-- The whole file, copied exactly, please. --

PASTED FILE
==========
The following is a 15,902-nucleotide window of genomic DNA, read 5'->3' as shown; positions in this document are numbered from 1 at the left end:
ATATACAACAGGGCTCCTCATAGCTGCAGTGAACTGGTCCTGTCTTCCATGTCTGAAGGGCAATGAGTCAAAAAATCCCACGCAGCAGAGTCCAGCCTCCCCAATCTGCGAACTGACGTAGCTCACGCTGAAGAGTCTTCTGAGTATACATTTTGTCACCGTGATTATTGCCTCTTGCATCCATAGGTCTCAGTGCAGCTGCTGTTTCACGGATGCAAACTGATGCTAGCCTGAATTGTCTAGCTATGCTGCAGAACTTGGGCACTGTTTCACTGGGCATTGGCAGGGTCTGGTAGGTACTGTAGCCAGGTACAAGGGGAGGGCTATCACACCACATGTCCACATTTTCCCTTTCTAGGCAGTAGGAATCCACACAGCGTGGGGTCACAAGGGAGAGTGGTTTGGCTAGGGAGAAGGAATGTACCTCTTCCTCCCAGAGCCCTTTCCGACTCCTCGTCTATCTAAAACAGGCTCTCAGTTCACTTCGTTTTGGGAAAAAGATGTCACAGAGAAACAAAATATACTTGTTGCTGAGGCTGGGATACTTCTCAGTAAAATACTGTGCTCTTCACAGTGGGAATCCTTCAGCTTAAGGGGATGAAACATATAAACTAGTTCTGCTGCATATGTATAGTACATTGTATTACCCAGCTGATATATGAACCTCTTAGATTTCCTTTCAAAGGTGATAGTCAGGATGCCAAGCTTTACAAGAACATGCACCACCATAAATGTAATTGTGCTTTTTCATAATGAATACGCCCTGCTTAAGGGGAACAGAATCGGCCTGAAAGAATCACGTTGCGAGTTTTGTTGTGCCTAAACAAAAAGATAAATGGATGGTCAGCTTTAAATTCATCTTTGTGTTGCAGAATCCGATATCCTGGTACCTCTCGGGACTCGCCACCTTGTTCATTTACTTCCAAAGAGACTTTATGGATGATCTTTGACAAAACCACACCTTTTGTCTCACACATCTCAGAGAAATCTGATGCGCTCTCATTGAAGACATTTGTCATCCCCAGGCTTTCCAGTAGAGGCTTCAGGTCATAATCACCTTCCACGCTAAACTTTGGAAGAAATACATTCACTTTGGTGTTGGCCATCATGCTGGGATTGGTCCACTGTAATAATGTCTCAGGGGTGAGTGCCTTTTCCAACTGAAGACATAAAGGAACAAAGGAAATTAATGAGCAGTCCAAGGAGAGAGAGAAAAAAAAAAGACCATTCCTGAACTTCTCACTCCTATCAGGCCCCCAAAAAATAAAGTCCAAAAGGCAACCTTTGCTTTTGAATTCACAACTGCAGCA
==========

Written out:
The following is a 15,902-nucleotide window of genomic DNA, read 5'->3' as shown; positions in this document are numbered from 1 at the left end:
ATATACAACAGGGCTCCTCATAGCTGCAGTGAACTGGTCCTGTCTTCCATGTCTGAAGGGCAATGAGTCAAAAAATCCCACGCAGCAGAGTCCAGCCTCCCCAATCTGCGAACTGACGTAGCTCACGCTGAAGAGTCTTCTGAGTATACATTTTGTCACCGTGATTATTGCCTCTTGCATCCATAGGTCTCAGTGCAGCTGCTGTTTCACGGATGCAAACTGATGCTAGCCTGAATTGTCTAGCTATGCTGCAGAACTTGGGCACTGTTTCACTGGGCATTGGCAGGGTCTGGTAGGTACTGTAGCCAGGTACAAGGGGAGGGCTATCACACCACATGTCCACATTTTCCCTTTCTAGGCAGTAGGAATCCACACAGCGTGGGGTCACAAGGGAGAGTGGTTTGGCTAGGGAGAAGGAATGTACCTCTTCCTCCCAGAGCCCTTTCCGACTCCTCGTCTATCTAAAACAGGCTCTCAGTTCACTTCGTTTTGGGAAAAAGATGTCACAGAGAAACAAAATATACTTGTTGCTGAGGCTGGGATACTTCTCAGTAAAATACTGTGCTCTTCACAGTGGGAATCCTTCAGCTTAAGGGGATGAAACATATAAACTAGTTCTGCTGCATATGTATAGTACATTGTATTACCCAGCTGATATATGAACCTCTTAGATTTCCTTTCAAAGGTGATAGTCAGGATGCCAAGCTTTACAAGAACATGCACCACCATAAATGTAATTGTGCTTTTTCATAATGAATACGCCCTGCTTAAGGGGAACAGAATCGGCCTGAAAGAATCACGTTGCGAGTTTTGTTGTGCCTAAACAAAAAGATAAATGGATGGTCAGCTTTAAATTCATCTTTGTGTTGCAGAATCCGATATCCTGGTACCTCTCGGGACTCGCCACCTTGTTCATTTACTTCCAAAGAGACTTTATGGATGATCTTTGACAAAACCACACCTTTTGTCTCACACATCTCAGAGAAATCTGATGCGCTCTCATTGAAGACATTTGTCATCCCCAGGCTTTCCAGTAGAGGCTTCAGGTCATAATCACCTTCCACGCTAAACTTTGGAAGAAATACATTCACTTTGGTGTTGGCCATCATGCTGGGATTGGTCCACTGTAATAATGTCTCAGGGGTGAGTGCCTTTTCCAACTGAAGACATAAAGGAACAAAGGAAATTAATGAGCAGTCCAAGGAGAGAGAGAAAAAAAAAAGACCATTCCTGAACTTCTCACTCCTATCAGGCCCCCAAAAAATAAAGTCCAAAAGGCAACCTTTGCTTTTGAATTCACAACTGCAGCA